dorkin in the dorian in c

the sonique spiderweb

what else is there to say?

And then some me thinks.
Yes there is more to say somehow despite the plethora of what has already been said.
Do you find an inane distractability in just about everything there is to do?
Maybe during practice, reaching for a beverage instead of maintaining focus on the difficulties of what we’re trying to learn!?
What I’m asking is, is it really thirst?
Does dehydration occur sitting at the keyboard learning to read music?
Enough berating of my anxious concerns about managing to get things done for the moment.

I’ve berated B flat Major in a previous post and as this is something of my paradigm to go through all the modes in all the keys as a project.

We come to Dorian in C.

A natural minor scale comprising all the notes of a Major scale but the root pitch begins from the Major 2nd interval.
In the case of B flat Major, the Major 2nd interval is C.
What makes it a minor is the 3rd note from this starting pitch which is E flat.
The 6th interval in Dorian in C is an A, this is a half step higher than would be in a natural minor scale where the 6th would be A flat.

I know, fascinating right.

All so we can find and play the right note on demand.

So knowing what we know about Major scales and B flat in particular, see if we can parse out or deduce the other pitches in C Dorian.

Fill in the blanks, in your head, on your instrument or on a separate sheet of paper if you like.
The pitches previously mentioned are filled in. The intervals are relative to the root C.

Root C, major 2nd___ , minor 3rd E flat, perfect 4th___, perfect 5th___ , major 6th A, minor 7th___ .

Keep in mind it should be alphabetic. So if there is a C and there is an E flat there must be a..?

Now go and find them on your instrument.

the dorian mode in various positions on the fret board in tablature

When to use the Dorian in C.

What chords are available given the pitches we’ve deduced above?
Find one or 7 and strum and then improvise using the scale over the lingering memory of the chord you played.
The obvious choice is of course C minor as a jumping off point.
Let us find some of the other possible chords that can be built from the sequence of notes we find in the mode.

Here is one way to find chords in a scale/mode

As is my custom, here is my take on mixing up the playing of the scale to challenge our fingers.

inverting the mode/scale to make it interesting to play


Counting time

Intro to Hopelessly Devoted by John Farrar

6/8 time

Why make this harder than it has to be?
Because sometimes a thing is hard to do?
Reading music is hard to do.
I thought I knew music and I do but there is always more to consider.
As far as reading it, eventually I found the note symbol names easy to commit to memory. I have been rather presumptuous in marching to the beat of my own drummer when trying to learn a new piece of music. The timing of the notes requires another level of consideration I have not been giving them. This I must now understand better especially in the context of timing.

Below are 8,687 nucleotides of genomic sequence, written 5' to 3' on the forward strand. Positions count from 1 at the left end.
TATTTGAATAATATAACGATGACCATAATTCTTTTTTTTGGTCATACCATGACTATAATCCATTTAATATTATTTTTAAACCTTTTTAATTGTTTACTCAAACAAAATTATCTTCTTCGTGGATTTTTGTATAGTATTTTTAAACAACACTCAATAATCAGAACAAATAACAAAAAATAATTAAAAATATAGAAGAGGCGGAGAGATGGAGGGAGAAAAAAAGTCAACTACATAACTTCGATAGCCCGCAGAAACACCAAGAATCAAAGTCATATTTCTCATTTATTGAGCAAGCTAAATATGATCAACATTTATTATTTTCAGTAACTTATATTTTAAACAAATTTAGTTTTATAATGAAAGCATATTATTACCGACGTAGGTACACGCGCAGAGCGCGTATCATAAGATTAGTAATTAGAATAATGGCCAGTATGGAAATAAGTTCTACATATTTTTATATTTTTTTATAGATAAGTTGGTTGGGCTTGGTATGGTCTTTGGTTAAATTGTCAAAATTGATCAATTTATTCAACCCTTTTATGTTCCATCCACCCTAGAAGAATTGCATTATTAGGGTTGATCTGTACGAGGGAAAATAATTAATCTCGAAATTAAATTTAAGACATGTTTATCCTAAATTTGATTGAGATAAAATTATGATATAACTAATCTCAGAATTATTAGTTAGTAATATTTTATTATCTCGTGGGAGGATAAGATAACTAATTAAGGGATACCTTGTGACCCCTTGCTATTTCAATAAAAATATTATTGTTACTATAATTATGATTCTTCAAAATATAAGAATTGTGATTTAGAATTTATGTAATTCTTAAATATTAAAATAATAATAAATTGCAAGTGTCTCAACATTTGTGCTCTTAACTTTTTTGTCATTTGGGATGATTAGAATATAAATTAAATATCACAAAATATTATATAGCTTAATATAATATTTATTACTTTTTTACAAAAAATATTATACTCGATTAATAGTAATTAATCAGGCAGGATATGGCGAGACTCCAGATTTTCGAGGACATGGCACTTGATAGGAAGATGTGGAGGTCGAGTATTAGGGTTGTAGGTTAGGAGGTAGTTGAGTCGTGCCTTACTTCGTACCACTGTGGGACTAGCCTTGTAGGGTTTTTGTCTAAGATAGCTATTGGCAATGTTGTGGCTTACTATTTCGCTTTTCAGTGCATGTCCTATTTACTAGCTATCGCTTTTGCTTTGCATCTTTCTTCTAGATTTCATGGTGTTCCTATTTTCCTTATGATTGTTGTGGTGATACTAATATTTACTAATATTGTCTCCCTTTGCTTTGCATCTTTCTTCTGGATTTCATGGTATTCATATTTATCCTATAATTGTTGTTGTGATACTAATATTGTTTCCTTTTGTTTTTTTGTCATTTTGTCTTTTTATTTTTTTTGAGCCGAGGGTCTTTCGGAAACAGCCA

Knowing how the song is supposed to sound but translating that to my fingers has proven to be difficult.
So changing the perspective of my inner drummer, (it wants to go faster than it is able presently), requires a mental shift into a more patient mind set.
Hence the numbering of the timing under the notes and rests, must not forget the rests!
It is really easy to miss an 8th note rest symbol, and what a difference acknowledging its there does to make the piece play properly.
I have also found it useful to name arpeggios (chords where each note gets played individually) when they occur to aid in memorizing the piece.
So writing these out on the music I am learning helps.
As well as the fingering sometimes.
Playing slowly and in time can be a chore, but does help to focus the mind.

beginning JUMP keyboard solo by Van Halen

Those 16th notes can be a challenge to count. But the eye opener for me was that tiny little rest at the beginning of the measure (hi-lighted). Ignoring that little 8th note rest the whole piece gets out of sync!

And those dots between the 1 . & . 2 . & . can be counted thusly 1 e & a 2 e & a etc.. Not easy to do at first or even the 70th time but will make a difference in a performance.

Interesting how the chord begins at the end of each measure

What to practice

Which reminds me of another point of consideration.
I can play various portions or parts of a piece just fine, but putting them together as a whole is where hesitations can occur.
The changes from one part to the next.
Or one chord to the next.
This is the place to focus attention and energy.
Not on what is already committed to memory and understood well.
Though that is a necessary part of the context.
To be able to make it through the entire piece without a hesitation.
So reading music is not only acknowledging the pitches on the page and where they are on our instrument but also the length and time between their occurrence needs to be understood.

A sort of musical punctuation.